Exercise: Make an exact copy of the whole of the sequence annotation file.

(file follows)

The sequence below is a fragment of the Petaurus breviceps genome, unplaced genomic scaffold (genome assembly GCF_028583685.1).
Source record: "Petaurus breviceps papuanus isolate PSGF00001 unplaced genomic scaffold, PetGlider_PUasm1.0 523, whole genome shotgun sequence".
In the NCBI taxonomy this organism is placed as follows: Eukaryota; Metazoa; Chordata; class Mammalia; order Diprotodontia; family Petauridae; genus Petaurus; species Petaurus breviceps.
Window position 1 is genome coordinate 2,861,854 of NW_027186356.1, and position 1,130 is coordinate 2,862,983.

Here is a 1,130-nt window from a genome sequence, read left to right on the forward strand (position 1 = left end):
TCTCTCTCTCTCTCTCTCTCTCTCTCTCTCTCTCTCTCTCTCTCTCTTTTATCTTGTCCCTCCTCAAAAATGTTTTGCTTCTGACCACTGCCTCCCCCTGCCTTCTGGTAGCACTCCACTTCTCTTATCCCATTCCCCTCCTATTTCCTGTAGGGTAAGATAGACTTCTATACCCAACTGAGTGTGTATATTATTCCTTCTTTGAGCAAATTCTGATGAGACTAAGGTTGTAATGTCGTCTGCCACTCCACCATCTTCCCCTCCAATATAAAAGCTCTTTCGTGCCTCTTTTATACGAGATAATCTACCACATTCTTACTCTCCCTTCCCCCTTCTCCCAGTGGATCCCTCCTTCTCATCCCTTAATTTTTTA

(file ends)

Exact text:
The sequence below is a fragment of the Petaurus breviceps genome, unplaced genomic scaffold (genome assembly GCF_028583685.1).
Source record: "Petaurus breviceps papuanus isolate PSGF00001 unplaced genomic scaffold, PetGlider_PUasm1.0 523, whole genome shotgun sequence".
In the NCBI taxonomy this organism is placed as follows: Eukaryota; Metazoa; Chordata; class Mammalia; order Diprotodontia; family Petauridae; genus Petaurus; species Petaurus breviceps.
Window position 1 is genome coordinate 2,861,854 of NW_027186356.1, and position 1,130 is coordinate 2,862,983.

Here is a 1,130-nt window from a genome sequence, read left to right on the forward strand (position 1 = left end):
TCTCTCTCTCTCTCTCTCTCTCTCTCTCTCTCTCTCTCTCTCTCTCTTTTATCTTGTCCCTCCTCAAAAATGTTTTGCTTCTGACCACTGCCTCCCCCTGCCTTCTGGTAGCACTCCACTTCTCTTATCCCATTCCCCTCCTATTTCCTGTAGGGTAAGATAGACTTCTATACCCAACTGAGTGTGTATATTATTCCTTCTTTGAGCAAATTCTGATGAGACTAAGGTTGTAATGTCGTCTGCCACTCCACCATCTTCCCCTCCAATATAAAAGCTCTTTCGTGCCTCTTTTATACGAGATAATCTACCACATTCTTACTCTCCCTTCCCCCTTCTCCCAGTGGATCCCTCCTTCTCATCCCTTAATTTTTTA